Your photo in designing a book cover?

Will your face sell books?

One of authors, a successful marriage therapist, asked this question about her book.

She’s known among the thousands of couples she’s helped over the last 25 years to create happy and fulfilling relationships. But outside her office, few people know her name, much less her face.

We helped her to write, design and publish her book. Along the way, she asked this question:

“Should I put a photo of myself on the cover?”

We had already written her first draft, brainstormed and tested her book title ideas, and collected her design preferences.


Now, this was her latest question.

When I chatted with our design manager, we chose not to give a direct answer. Instead, we wanted to share our thinking about the question.

If you’re asking this question too, maybe this can help. The answer has a lot to do with branding, recognition and sales.

Here’s our line of thinking:

The #1 purpose of a book cover is to sell the books. 


Studies have shown that the most powerful part of a book is its title.

The title is what people remember. The title is how hosts will introduce you to their programs, and the title is what you will share with audiences.

So the #1 sales component of your book cover is the title.

Designing a book cover

Here’s a test, which of these do you remember, the title or the design?

Good to Great, The Power of Now and Dare to Lead.

The second most-important thing that sells a book on the cover is the design.

A powerful cover design conveys the book content, while attracting readers. Your book design must make your book stand out from hundreds of thousands of other book covers on Amazon, websites and store book shelves. It must also stand out when you hold it up on a stage or in front of audiences.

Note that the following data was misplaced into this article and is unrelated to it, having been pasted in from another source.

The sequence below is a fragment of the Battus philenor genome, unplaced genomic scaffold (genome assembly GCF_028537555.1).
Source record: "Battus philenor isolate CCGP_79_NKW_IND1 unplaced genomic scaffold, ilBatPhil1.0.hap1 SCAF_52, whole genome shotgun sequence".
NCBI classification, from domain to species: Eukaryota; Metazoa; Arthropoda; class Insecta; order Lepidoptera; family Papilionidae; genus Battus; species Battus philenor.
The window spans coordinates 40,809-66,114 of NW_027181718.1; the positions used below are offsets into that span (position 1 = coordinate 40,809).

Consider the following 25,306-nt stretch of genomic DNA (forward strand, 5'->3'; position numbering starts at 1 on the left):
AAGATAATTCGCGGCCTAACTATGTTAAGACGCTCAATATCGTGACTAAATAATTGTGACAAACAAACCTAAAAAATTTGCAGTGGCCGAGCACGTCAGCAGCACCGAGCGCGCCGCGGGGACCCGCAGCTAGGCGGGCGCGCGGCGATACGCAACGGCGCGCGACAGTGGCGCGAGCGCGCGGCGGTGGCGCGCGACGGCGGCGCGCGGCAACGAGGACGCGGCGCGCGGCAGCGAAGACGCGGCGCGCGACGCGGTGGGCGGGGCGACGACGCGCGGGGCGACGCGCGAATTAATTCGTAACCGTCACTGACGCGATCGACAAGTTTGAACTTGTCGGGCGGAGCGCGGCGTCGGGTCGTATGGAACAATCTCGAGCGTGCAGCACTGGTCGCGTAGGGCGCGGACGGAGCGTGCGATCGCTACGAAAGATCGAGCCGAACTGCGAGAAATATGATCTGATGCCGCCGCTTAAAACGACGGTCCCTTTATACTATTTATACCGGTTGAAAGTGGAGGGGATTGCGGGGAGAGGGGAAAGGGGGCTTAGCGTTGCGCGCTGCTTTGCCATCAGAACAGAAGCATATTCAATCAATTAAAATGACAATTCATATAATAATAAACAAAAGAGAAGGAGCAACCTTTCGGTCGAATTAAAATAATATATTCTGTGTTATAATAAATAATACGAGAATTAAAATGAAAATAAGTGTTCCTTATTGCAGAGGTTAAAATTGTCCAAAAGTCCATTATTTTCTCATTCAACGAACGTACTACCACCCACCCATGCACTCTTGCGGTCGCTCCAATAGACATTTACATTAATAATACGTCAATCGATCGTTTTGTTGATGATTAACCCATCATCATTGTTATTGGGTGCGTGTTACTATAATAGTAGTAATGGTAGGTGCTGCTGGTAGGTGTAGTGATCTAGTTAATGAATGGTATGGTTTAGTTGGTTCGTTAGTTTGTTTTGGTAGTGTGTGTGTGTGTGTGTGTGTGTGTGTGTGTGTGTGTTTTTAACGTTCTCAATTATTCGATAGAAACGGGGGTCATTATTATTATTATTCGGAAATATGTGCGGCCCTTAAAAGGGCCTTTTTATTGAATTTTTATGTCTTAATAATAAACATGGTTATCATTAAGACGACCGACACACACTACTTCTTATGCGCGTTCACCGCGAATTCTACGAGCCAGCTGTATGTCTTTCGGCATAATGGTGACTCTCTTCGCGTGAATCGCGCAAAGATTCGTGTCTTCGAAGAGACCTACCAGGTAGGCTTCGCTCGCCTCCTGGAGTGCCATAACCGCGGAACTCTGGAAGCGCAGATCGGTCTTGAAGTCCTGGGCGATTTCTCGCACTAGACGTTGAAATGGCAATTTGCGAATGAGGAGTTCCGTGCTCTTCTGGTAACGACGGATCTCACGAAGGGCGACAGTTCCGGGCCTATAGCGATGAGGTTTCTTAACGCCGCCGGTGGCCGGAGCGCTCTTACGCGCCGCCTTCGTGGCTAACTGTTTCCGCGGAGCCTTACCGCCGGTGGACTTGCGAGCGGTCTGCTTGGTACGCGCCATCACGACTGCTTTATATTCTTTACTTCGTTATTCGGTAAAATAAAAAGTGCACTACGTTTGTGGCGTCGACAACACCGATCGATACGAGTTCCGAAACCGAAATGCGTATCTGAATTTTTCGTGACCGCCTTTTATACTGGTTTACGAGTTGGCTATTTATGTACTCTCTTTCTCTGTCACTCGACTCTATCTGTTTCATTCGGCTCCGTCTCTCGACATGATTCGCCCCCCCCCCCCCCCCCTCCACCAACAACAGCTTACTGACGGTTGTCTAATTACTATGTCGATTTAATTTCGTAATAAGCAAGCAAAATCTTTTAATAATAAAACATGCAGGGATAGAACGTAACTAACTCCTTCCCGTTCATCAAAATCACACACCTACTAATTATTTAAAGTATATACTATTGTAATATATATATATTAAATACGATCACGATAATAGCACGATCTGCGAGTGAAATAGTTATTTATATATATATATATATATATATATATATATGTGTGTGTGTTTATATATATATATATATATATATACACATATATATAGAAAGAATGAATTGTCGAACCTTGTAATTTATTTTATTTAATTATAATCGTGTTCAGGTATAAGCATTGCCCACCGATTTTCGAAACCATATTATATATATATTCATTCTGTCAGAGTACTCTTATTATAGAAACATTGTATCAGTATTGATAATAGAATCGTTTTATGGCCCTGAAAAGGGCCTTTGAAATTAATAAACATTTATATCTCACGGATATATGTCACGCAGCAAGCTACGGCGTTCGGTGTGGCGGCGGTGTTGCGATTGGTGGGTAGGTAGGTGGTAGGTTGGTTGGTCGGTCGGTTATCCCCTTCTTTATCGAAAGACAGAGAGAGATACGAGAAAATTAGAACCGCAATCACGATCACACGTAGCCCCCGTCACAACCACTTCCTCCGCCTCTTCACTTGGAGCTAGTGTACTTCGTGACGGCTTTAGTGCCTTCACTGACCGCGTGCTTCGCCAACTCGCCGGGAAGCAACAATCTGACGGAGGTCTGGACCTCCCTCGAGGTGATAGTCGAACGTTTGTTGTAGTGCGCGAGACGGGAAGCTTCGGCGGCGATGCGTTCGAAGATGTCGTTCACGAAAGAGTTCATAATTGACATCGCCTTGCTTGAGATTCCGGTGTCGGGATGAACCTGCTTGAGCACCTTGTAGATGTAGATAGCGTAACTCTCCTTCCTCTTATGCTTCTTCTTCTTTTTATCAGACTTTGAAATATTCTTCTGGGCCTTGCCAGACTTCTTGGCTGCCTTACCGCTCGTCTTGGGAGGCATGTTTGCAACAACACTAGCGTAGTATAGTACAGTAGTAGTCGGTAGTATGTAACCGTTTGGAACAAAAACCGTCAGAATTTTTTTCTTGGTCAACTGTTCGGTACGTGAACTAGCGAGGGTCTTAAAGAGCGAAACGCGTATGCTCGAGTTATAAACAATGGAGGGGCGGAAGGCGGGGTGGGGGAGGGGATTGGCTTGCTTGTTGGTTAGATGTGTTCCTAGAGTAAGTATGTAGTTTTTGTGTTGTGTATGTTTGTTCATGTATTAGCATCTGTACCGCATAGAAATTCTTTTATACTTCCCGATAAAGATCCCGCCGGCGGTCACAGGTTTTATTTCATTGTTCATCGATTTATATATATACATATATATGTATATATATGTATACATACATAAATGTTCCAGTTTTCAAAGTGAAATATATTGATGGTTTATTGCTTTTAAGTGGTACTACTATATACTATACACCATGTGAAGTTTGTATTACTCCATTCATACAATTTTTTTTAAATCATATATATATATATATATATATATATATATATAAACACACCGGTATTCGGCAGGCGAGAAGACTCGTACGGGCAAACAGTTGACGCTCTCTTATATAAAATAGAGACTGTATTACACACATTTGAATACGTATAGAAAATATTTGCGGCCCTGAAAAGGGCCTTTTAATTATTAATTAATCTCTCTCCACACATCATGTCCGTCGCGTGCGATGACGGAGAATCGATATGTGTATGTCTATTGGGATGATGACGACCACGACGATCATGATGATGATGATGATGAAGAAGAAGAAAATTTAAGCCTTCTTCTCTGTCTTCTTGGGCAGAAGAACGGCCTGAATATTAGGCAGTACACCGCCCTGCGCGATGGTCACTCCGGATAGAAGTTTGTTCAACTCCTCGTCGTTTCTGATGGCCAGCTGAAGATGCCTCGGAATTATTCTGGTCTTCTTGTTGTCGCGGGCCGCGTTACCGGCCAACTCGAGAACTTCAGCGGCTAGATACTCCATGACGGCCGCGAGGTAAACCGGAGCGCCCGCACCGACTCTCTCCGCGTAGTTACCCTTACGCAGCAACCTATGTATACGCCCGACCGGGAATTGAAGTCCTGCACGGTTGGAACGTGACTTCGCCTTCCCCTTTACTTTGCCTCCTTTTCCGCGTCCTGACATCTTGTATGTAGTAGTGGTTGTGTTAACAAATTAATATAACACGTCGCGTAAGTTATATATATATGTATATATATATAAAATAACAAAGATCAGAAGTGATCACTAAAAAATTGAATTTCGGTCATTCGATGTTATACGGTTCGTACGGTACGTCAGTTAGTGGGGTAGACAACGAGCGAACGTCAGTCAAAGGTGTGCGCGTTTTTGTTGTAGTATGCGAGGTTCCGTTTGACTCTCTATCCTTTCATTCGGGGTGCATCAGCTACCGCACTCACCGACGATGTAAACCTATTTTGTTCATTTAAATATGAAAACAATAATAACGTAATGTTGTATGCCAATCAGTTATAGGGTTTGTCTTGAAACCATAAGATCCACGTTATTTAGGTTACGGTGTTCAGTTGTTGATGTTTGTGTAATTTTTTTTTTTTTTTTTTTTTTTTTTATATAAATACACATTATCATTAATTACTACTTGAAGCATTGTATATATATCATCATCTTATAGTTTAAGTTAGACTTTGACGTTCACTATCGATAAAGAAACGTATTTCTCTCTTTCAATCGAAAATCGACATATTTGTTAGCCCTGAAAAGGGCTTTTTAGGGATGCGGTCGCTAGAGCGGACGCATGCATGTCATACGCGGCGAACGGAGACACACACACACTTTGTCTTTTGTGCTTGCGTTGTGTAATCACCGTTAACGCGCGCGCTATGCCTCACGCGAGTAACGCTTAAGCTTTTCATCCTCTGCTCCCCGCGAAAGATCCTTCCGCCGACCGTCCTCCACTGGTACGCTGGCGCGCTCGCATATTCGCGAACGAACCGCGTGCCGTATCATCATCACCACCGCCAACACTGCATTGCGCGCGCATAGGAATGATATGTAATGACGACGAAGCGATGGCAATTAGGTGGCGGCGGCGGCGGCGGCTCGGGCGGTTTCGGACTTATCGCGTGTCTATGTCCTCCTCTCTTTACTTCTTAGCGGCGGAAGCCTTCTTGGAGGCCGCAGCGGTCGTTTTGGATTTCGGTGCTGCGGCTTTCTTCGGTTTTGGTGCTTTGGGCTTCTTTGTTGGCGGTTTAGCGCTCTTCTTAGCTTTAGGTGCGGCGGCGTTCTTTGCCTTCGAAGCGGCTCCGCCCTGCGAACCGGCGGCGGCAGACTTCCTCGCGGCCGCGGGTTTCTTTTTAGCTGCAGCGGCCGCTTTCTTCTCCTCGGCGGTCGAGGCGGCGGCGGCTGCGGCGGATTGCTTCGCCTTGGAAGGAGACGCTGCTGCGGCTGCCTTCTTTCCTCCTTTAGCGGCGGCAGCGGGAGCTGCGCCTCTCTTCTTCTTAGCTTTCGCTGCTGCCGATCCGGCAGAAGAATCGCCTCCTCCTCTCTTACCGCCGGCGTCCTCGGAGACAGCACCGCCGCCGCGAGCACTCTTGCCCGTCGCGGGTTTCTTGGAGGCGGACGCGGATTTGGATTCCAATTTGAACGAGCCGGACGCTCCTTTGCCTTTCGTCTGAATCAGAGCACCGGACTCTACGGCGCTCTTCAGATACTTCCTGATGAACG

The question is not so much, “Should I put my photo on the book cover?” But, “Will my photo on the cover sell the book?

Let's say you're the publisher of books by these authors. Would you put photos of these people on the book covers?

Michelle Obama, Elon Musk, Kim Kardashian, Taylor Swift and Dwayne "The Rock" Johnson.



Of course. As soon as people see these author photos, they’re attracted and want to buy the book.

Now think of these people. Would you put their photos on the book covers?

J.K. Rowling, Pete Conrad, Neil deGrasse Tyson, Marie Curie and Bong Joon-Ho.

Probably not.


Most people have never heard their names, much less know their faces. Yet, these people have changed the world.





J.K. Rowling is the billionaire author of the Harry Potter books.

 




Pete Conrad is an astronaut for the U.S.

 




Neil deGrasse Tyson is a leading astrophysicist.




Marie Curie won a Nobel Prize for pioneering radioactivity.




And Bong Joon-Ho directed the Oscar-winning movie Parasite.

Everyone on this list is famous, but would you buy their books based on their photos?

Probably not.

If you’re not well-known or your face is not part of your brand, your photo may not help book sales.

In comparison, most of our bestselling authors do not put their photos on their covers. They want to be known for their brands and not their faces.

This includes: Michael Gerber of the E-Myth booksLeigh Brown, international speaker on Outrageous Authenticity and Than Merrill, star of HGTV’s Flip this House.


Should you put your photo on your book cover?

Ask yourself these questions:

1.       Do people recognize my face?

2.       Am I trying to grow my face as a brand?

3.       Do I want to be known more for my face or my name?

4.       Do I want to be known more for my face or my brand?

5.       Do I want to be known more for my face or my book title?

6.       Will my face sell more books?


If more than half the answers to these questions is “no,” you might not want to sink your book sales by putting your face on the cover.

But there are exceptions.

Here are 3 top reasons to put your photo on a cover even if you’re not famous yet.

If you would like support writing, designing and publishing your book, we’d love to chat.

Click here.

by Helen Chang, ABM Editorial Director


Return to the top of "Photo on Book Cover" page

Return to "Inspiration for writing a book" page

Return to "AuthorBridgeMedia" home page